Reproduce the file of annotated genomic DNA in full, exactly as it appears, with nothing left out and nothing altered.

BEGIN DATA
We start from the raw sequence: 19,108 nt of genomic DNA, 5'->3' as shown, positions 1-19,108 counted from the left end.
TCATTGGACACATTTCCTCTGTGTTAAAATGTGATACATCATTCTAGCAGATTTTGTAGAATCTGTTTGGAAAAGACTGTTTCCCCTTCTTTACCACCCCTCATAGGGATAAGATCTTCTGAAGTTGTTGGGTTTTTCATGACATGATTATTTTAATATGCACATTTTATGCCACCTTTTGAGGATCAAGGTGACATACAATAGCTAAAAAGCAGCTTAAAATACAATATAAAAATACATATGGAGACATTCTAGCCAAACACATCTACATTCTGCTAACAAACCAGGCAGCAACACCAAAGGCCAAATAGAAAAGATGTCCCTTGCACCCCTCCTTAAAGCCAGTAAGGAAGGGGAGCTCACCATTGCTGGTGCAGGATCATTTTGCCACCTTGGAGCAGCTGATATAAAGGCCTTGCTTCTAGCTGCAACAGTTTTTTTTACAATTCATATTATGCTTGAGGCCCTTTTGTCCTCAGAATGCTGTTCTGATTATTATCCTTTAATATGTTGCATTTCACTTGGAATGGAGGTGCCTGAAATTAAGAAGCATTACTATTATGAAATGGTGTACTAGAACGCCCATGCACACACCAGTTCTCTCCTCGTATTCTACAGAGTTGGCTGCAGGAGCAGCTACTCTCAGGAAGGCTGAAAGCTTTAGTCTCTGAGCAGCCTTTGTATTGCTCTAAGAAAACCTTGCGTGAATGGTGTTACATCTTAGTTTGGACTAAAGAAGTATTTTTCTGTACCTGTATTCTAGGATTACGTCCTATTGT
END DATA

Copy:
We start from the raw sequence: 19,108 nt of genomic DNA, 5'->3' as shown, positions 1-19,108 counted from the left end.
TCATTGGACACATTTCCTCTGTGTTAAAATGTGATACATCATTCTAGCAGATTTTGTAGAATCTGTTTGGAAAAGACTGTTTCCCCTTCTTTACCACCCCTCATAGGGATAAGATCTTCTGAAGTTGTTGGGTTTTTCATGACATGATTATTTTAATATGCACATTTTATGCCACCTTTTGAGGATCAAGGTGACATACAATAGCTAAAAAGCAGCTTAAAATACAATATAAAAATACATATGGAGACATTCTAGCCAAACACATCTACATTCTGCTAACAAACCAGGCAGCAACACCAAAGGCCAAATAGAAAAGATGTCCCTTGCACCCCTCCTTAAAGCCAGTAAGGAAGGGGAGCTCACCATTGCTGGTGCAGGATCATTTTGCCACCTTGGAGCAGCTGATATAAAGGCCTTGCTTCTAGCTGCAACAGTTTTTTTTACAATTCATATTATGCTTGAGGCCCTTTTGTCCTCAGAATGCTGTTCTGATTATTATCCTTTAATATGTTGCATTTCACTTGGAATGGAGGTGCCTGAAATTAAGAAGCATTACTATTATGAAATGGTGTACTAGAACGCCCATGCACACACCAGTTCTCTCCTCGTATTCTACAGAGTTGGCTGCAGGAGCAGCTACTCTCAGGAAGGCTGAAAGCTTTAGTCTCTGAGCAGCCTTTGTATTGCTCTAAGAAAACCTTGCGTGAATGGTGTTACATCTTAGTTTGGACTAAAGAAGTATTTTTCTGTACCTGTATTCTAGGATTACGTCCTATTGT